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Light and electrons, a profitable dance

Over the past half-century, biosensors have opened a new window on the physical world while revolutionizing much of modern society.

By utilizing an electronic or optical system, biosensors detect and interact with the components of biological materials, making it possible to analyze DNA, measure the content of glucose in the blood, detect biotoxins in the water and the atmosphere and much more.

Sales of biosensors reached $8.5 billion worldwide in 2012 and are expected to double to $16.8 by 2018. The United States, with $2.6 billion in sales in 2012, leads the world market.

Rossin Doctoral Fellow Yongkang Gao '14 Ph.D. has spent much of the past three years using nanotechnology to improve the speed, efficiency and sensitivity of biosensors while dramatically decreasing their size and cost of operation.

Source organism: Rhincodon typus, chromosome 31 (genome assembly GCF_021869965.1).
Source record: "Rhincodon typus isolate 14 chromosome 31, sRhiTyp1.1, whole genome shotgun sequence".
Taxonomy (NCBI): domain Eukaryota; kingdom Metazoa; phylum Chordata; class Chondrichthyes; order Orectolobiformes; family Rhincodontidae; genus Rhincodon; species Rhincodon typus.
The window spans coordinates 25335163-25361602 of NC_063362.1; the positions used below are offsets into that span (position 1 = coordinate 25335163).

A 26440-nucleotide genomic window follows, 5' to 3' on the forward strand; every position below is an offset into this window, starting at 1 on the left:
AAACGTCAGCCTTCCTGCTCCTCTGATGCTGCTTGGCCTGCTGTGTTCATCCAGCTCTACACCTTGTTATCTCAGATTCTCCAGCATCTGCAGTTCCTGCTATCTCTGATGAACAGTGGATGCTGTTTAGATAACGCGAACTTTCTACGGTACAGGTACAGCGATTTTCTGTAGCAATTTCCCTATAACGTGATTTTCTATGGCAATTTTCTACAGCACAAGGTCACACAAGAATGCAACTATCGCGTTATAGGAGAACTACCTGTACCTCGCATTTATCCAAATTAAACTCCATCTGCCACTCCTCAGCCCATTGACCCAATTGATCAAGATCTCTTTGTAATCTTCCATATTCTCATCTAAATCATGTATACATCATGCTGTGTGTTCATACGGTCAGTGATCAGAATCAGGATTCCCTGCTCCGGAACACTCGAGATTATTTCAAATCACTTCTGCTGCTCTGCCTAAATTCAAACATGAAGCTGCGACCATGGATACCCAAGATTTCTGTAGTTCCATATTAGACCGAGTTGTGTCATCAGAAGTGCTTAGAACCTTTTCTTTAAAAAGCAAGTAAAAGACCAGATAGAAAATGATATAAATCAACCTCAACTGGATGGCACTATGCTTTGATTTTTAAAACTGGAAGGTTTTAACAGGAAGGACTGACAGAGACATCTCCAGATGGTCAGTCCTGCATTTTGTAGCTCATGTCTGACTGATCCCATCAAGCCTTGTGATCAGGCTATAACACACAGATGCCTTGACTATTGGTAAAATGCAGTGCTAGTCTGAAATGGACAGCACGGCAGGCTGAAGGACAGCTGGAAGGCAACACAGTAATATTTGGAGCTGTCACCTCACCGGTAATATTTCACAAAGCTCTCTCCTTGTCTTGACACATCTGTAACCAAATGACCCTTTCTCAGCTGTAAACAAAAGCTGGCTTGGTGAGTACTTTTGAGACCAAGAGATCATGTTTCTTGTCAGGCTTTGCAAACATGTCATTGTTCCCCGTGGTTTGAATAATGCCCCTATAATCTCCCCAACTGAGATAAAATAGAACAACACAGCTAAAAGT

His goal is to transform today’s relatively bulky surface plasmon resonance (SPR) biosensors, which take up most of a desktop, into nanoplasmonic biosensors that can be held in the hand and can perform hundreds of tests—medical, environmental or other—at a time.

Gao, who completed his Ph.D. in electrical engineering in January and is now a researcher with Bell labs in New Jersey, is the lead author on an article that a team of Lehigh engineering researchers published recently in the journal Lab on a Chip. The group also contributed the cover image for the issue.

Titled "Plasmonic interferometric sensor arrays for high-performance label-free biomolecular detection," the article was coauthored with Zheming Xin, Beibei Zeng, Qiaoqiang Gan, Xuanhong Cheng and Filbert J. Bartoli.

Read the full story in the Lehigh University News Center.

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Yongkang Gao

Yongkang Gao '14 Ph.D. (right) and Filbert J. Bartoli (Photo courtesy Christa Neu, Lehigh University)